July 2014: Strzelecki Ranges/College Creek: In September 2013, environmentalists had to go to the local press to reveal that regeneration inside the Strzelecki Cores and Links Reserve had recently been bulldozed, as it did not meet absurd regeneration standards agreed between Hancock and the Department of Primary Industries in 2008. Nothing was resolved from the September 2013 issue, because 10 months later it can be revealed that Hancock is again bulldozing regeneration inside the reserve. Not only was the community excluded from the Cores and Links Reserve deal in 2008, after pushing for the reserve for a decade, but the community had concerns then regarding regeneration inside the reserve post logging - but were ignored.
July 2014: Strzelecki Ranges/College Creek: The regeneration standard signed between the Department of Primary Industries and Hancock stipulates that 300 eucalyptus trees per hectare are required before the logged areas are added to the reserve system. If areas within the Cores and Links Reserve, do not meet the unrealistic requirement of trees per hectare, Hancock is under obligation to plant out the areas with eucalypts in order to get to the 300 number. This regeneration standard is not based on natural processes of regeneration of forests after disturbance, which may take many more years for eucalypts to emerge. The species that are currently being bulldozed are part of the natural cycle of the environment trying to repair itself after mass disturbance.
July 2014: Strzelecki Ranges/College Creek: The regeneration standard now means that further mechanical entries are made inside the Cores and Links Rainforest Reserve, further delaying natural regeneration processes. Rather than send teams in to work inside the natural renegeneration, Hancock are sending in bulldozers to clear the land quickly and then do the required hand planting. This sets back natural regeneration by 4-5 years and will be expensive. The community wanted the logged areas to naturally regenerate, without the need for replanting in most instances. What we see now is an expensive intervention, caused by the signing of unrealistic regeneration standards. Who signed these standards? They are costing Hancock dearly.
July 2014: Strzelecki Ranges/College Creek: Site of national conservation significance again being butchered by the unsustainable plantation industry.
July 2014: Strzelecki Ranges/College Creek: Longer view of the areas being scalped inside the supposed rainforest reserve.
July 2014: Strzelecki Ranges/College Creek: Native understorey gets destroyed along with trees already planted by Hancock.
July 2014: Strzelecki Ranges/College Creek: Newly bulldozed areas inside rainforest reserve.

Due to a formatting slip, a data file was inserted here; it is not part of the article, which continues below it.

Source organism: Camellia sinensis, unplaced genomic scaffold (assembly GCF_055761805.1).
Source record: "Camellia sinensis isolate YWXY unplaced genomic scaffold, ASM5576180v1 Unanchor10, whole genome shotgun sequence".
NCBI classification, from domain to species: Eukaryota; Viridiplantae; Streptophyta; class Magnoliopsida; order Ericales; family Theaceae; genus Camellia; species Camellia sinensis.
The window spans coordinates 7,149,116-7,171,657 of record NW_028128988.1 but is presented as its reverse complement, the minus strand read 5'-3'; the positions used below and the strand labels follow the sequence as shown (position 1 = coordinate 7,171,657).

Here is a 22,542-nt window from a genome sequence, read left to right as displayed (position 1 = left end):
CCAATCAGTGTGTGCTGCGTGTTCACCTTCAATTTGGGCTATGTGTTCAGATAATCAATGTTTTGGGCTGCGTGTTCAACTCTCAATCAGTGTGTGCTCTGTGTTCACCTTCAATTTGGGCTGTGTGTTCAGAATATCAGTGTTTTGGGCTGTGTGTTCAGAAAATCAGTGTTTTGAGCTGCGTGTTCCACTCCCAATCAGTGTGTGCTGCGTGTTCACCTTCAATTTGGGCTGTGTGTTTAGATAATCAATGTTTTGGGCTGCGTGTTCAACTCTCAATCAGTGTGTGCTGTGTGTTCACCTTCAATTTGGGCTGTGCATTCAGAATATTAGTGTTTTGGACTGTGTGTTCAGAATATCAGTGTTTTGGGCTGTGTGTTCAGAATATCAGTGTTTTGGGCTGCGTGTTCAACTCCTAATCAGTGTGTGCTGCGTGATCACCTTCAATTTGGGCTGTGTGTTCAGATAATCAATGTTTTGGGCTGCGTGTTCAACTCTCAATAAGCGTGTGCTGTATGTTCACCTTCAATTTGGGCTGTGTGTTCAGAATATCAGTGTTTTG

July 2014: Strzelecki Ranges/College Creek: View of areas bulldozed in 2013. What happens if this does not regenerate to the standard required. Will it be bulldozed again?
July 2014: Strzelecki Ranges/Vaggs Creek: Recent pine logging in core koala area, located between Morwell National Park and Middle Creek.
July 2014: Strzelecki Ranges/Vaggs Creek: This pine plantation has recorded high numbers of koala scats. The scats were recorded near the ridge shown in this photo. On the other side of the ridge, is remnant native forest including preferred koala tree species, Blue gum.
July 2014: Strzelecki Ranges/Vaggs Creek: Logging of the pine plantation also sees the destruction of native vegetation within the plantations, in this case Bluegum trees. It is unknown whether or not this particular bluegum was a koala habitat tree.
July 2014: Strzelecki Ranges/Vaggs Creek: Hancock Watch estimate that over 20 Bluegums have been destroyed during the logging of this pine plantation. Were koalas inside the pine plantation during logging? Where else in Hancock's pine plantations have koalas been present?
July 2014: Strzelecki Ranges/Tributary of Middle Creek: Many fresh koala scats were recently found 60 metres inside this plantation, indicating that koalas are not only found on the edges of plantations but deeper inside.
July 2014: Strzelecki Ranges/Tributary of Middle Creek: A view into this plantation showing the "plantation wall" that seperates Morwell National Park with the remnant vegetation of Middle Creek. This whole area is a koala hotspot, one of the few remaining in the region.
July 2014: Strzelecki Ranges/Tributary of Middle Creek: Many koala scats were found in this plantation located in close proximity to Morwell National Park. The scats were found 40m inside the plantation.
July 2014: Strzelecki Ranges/Jack River: Recent logging inside the Cores and links reserve.
July 2014: Strzelecki Ranges/Jack River: Six year old regeneration inside the Strzelecki Cores and Links Rainforest Reserve at Dubois Track. This site, full of key koala feed trees, started to be logged in May 2008.
July 2014: Strzelecki Ranges/Jack River: Regeneration of Cores and Links reserve on eastern side of Jack River in an old pine plantation.
July 2014: Strzelecki Ranges/Jack River: View looking south west, across a highly dessicated landscape.
July 2014: Strzelecki Ranges/Silver Creek: Remant stand of E. ovata, swamp gum inside this recently logged pine plantation. Riparian vegetation is rare in the region.
July 2014: Strzelecki Ranges/Silver Creek: Image showing pines in close proximity to remnant stand of E.ovata.
July 2014: Strzelecki Ranges/Silver Creek: Further downstream from the preceeding images shows Silver Creek, without the riparian vegetation remaining to protect the waterway from disturbance during logging. At this location pine trees have been fallen into and next to the creek.
July 2014: Strzelecki Ranges/Ten Mile Creek: Sparce riparian vegetation in recently logged pine plantation.
July 2014: Strzelecki Ranges/Ten Mile Creek: Charming view across quarry used for logging roads and recently logged pine plantation.
July 2014: Strzelecki Ranges/Ten Mile Creek: Poor FSC certified roading drainage inside this plantation.